Lighting can do more than brighten your day. As more building owners have come to realize, it can also provide insight into how to run properties more efficiently, and attract tenants by giving them control over their environment.
The Internet of Things has made data on how people interact with spaces more readily available. Smart outlets in an office, for example, can inform office property managers about how much electricity a tenant is using during peak work periods, and when to reduce consumption. Smart windows, which adjust their tint based on the intensity of light and temperature, improve tenant comfort and reduce energy costs to heat or cool a building.
“Connecting to the IT infrastructure of a building gives the customer the ability to take advantage of asset tracking and space utilization data,” Con Edison Lighting Specialist Peter Jacobson said. “These connected devices can monitor everything from temperature controls to security, and allow owners to automate operations at individual room level. This can all be done over Ethernet connections in the building.”
Intelligent lighting can provide similar information on energy use. Smart lighting fixtures, connected to a building’s Ethernet network, consistently monitor lighting use, as well as any outages or maintenance requirements. Building owners can use this data to automate processes like shutting off lights at the end of the workday or programming certain areas of the building to dim when not in use. These decisions can also be made remotely through the tap of the mobile device on the same network.
LED (light emitting diode) lighting has helped fast-track the evolution of smart lighting. Unlike older lighting, LED technology allows fixtures to be integrated into a network while using the Ethernet backbone of a building, to communicate with each fixture and send data to a central management dashboard.
These Power Over Ethernet systems free up wireless access points and allow a central, uninterruptible power supply to service the network. POE systems allow devices with a combined data and power to interface together. This new standard allows customers to work with existing lighting to satisfy customer needs with greater energy efficiency.
In the long term, the investment in this technology leads to increased savings. In office buildings, lighting operates anywhere from 15 to 24 hours a day. Implementing controls can save 30% to 70% in energy use within these spaces. Beyond cost-savings for the owner, networked lighting solutions allow tenants to analyze their use of the space and make adjustments based on their needs.
“Owners see the same level of energy savings that they would with standard LED lights, but now with these POE systems, they have so many other tools to monitor and control their buildings and observe how tenants use the space,” Jacobson said.
Smart lighting taps into wellness trends by providing both building owners and tenants the data they need to make more informed wellness decisions. Whereas these systems used to be solely for the benefit of building owners, who could more accurately track and bill for energy use, tenants can now also use this data to constantly improve their workspace environment, Jacobson said.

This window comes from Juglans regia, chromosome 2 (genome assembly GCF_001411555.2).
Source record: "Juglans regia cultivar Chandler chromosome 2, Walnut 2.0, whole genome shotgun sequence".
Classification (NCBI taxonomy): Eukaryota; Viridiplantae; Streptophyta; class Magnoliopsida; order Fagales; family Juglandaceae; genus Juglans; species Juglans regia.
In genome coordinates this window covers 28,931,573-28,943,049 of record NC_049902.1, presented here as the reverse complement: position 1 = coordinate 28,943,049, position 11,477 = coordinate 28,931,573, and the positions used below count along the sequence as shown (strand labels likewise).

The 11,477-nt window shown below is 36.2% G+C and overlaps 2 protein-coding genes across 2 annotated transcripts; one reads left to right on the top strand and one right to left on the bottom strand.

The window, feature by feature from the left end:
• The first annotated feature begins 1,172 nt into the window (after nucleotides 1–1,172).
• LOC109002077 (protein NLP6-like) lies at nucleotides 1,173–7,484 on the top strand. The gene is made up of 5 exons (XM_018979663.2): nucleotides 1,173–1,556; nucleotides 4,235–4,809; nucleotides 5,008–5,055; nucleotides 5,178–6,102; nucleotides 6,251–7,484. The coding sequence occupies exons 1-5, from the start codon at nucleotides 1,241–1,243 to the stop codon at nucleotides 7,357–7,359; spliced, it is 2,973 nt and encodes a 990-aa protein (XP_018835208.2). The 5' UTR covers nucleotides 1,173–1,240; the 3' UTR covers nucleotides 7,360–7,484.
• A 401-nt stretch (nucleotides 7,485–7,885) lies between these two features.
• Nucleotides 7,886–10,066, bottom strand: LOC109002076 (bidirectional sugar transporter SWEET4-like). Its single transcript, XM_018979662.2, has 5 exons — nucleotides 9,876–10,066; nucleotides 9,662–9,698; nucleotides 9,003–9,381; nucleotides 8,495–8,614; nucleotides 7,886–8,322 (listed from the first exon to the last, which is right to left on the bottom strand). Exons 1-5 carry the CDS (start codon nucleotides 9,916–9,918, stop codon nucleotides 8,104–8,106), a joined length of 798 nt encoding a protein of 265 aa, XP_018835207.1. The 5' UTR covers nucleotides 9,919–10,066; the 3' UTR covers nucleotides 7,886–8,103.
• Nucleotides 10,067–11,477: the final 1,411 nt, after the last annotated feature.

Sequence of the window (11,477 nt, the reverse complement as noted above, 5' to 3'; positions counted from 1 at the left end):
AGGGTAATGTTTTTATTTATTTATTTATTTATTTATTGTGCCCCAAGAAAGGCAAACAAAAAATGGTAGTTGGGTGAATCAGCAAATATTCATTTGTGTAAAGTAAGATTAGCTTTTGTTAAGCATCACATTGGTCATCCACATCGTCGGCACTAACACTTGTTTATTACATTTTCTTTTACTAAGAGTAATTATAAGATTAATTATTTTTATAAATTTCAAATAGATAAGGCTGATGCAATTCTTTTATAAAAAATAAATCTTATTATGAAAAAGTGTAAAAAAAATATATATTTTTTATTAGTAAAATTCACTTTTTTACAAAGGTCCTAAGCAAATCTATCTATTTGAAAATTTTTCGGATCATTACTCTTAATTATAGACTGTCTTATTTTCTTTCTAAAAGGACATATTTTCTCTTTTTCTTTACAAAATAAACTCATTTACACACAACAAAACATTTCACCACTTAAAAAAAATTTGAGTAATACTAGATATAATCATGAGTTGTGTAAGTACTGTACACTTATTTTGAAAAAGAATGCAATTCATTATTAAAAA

As more companies incorporate wellness techniques into their corporate cultures to attract employees, office spaces must aid in that mission. Employees want access to natural light, temperatures that meet their comfort levels and acceptable air quality. Benchmarking organizations tracking these amenities, such as the WELL building standard, have emerged to reward properties that implement wellness measures.
Focusing on wellness does more than help employees feel good. It also boosts productivity, saving companies more money than they would with energy savings alone. A survey from the International Foundation of Employee Benefit Plans discovered that businesses offering wellness programs saw a decline in employee absenteeism, which costs U.S. employers between $17 and $286 per employee annually. The survey also found that 66% of these companies reported increased productivity.
“In the open office architecture that exists today, giving people the tools to better adapt to the workplace environment improves the value of these spaces for both the landlord and the tenant,” Jacobson said. “It’s a benefit to the worker without making drastic changes, which you would have had to do before this IT capability.”
This ability to provide customization of the space to meet individual employee’s comfort levels, in turn, attracts a greater variety of tenants to office spaces, improving the value for building owners.
Advanced lighting controls can also connect to a larger network that monitors HVAC, occupancy and security systems through a centralized system or via the cloud. Managers can then make holistic energy use decisions based on this data and get feedback on how these systems are operating.
Energy providers, like Con Edison, are rewarding building owners for making energy-efficient upgrades to smart building technology to help meet New York City’s carbon emissions reduction challenge.
“These POE systems represent the next level of building monitoring and controls in a reliable way,” Jacobson said. “Con Edison’s goal is to make the initial cost of these systems more attractive and accelerate the adoption of these lighting solutions.”